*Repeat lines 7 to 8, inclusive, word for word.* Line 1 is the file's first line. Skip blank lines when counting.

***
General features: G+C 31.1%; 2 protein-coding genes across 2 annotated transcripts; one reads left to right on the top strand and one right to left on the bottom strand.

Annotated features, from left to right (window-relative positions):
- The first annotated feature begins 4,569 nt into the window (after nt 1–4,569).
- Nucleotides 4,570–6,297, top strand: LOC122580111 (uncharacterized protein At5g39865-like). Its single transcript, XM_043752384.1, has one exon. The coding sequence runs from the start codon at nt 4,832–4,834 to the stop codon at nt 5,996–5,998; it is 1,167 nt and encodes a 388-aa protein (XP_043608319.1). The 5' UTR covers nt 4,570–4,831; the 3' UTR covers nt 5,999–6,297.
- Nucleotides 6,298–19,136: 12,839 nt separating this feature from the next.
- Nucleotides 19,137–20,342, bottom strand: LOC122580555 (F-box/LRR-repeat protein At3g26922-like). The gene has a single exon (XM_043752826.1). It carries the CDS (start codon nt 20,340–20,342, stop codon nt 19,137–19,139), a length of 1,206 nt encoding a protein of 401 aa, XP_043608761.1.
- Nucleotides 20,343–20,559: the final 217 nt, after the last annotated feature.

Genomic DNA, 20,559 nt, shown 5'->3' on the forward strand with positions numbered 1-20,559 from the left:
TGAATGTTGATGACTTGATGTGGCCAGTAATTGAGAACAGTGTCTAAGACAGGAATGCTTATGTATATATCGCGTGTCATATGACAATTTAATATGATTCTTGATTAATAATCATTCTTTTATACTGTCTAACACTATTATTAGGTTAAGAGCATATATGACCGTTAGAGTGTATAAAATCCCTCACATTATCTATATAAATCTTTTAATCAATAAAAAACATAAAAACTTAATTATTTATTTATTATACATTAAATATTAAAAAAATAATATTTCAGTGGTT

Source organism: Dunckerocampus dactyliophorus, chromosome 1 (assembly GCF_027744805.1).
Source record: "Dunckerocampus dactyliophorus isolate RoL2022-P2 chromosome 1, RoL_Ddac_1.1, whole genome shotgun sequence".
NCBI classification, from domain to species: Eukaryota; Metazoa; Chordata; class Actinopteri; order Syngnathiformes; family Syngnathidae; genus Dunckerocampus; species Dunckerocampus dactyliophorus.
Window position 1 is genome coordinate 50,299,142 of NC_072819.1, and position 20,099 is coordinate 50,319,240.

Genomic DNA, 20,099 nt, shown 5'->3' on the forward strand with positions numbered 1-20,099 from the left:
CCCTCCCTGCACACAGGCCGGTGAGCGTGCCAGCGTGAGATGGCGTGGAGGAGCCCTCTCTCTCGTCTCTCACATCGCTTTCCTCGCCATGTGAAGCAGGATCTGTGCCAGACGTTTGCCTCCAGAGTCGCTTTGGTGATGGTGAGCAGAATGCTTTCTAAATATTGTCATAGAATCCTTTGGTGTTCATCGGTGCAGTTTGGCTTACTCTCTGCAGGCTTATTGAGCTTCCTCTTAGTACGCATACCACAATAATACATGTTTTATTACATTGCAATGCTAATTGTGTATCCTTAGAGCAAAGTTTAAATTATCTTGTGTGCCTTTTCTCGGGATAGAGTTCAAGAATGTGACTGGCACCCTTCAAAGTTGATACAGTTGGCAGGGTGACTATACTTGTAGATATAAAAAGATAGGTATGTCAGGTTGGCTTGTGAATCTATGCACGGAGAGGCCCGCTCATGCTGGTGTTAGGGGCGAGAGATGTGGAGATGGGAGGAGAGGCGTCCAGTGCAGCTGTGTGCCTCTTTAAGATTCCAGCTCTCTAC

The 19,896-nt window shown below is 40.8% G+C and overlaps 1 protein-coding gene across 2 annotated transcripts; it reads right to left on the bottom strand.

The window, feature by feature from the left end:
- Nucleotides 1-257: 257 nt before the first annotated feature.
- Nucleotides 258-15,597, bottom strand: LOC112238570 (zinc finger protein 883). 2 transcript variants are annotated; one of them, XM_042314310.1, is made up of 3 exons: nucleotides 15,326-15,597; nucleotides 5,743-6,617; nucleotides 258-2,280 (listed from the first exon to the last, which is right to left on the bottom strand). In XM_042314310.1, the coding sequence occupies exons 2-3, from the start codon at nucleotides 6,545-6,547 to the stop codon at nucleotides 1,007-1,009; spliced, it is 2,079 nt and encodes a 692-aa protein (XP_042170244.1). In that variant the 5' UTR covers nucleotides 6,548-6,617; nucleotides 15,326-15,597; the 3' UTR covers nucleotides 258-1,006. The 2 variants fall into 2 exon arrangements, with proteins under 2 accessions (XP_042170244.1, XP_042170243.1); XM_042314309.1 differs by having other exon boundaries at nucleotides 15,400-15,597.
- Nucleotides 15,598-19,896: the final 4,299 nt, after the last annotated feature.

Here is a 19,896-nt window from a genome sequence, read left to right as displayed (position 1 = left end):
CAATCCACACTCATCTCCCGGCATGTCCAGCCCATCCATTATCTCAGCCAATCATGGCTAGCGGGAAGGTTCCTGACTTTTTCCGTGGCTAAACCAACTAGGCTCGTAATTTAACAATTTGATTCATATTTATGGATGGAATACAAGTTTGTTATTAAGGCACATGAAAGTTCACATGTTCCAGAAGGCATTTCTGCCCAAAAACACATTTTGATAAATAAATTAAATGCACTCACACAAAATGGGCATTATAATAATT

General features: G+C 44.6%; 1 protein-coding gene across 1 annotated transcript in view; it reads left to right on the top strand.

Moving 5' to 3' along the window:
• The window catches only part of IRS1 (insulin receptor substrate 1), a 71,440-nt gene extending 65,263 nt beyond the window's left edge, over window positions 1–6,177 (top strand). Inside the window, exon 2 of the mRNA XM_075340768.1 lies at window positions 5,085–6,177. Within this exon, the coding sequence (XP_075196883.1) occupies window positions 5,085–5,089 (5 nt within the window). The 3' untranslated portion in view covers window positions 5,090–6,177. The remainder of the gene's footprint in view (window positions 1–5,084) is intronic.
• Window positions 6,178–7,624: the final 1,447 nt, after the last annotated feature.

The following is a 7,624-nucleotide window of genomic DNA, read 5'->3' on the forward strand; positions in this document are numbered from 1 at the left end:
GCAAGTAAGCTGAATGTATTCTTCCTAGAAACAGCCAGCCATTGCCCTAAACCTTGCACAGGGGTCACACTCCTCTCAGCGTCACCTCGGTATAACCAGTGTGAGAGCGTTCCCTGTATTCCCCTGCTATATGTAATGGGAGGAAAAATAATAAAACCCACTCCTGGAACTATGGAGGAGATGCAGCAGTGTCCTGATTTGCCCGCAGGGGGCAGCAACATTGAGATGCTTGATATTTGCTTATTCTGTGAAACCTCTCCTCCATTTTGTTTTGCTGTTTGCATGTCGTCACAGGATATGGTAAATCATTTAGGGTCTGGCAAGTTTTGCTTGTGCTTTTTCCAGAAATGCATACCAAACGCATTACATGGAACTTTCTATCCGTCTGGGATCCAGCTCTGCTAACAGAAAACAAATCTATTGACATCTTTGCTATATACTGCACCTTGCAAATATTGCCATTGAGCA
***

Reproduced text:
- Nucleotides 20,343–20,559: the final 217 nt, after the last annotated feature.

Genomic DNA, 20,559 nt, shown 5'->3' on the forward strand with positions numbered 1-20,559 from the left: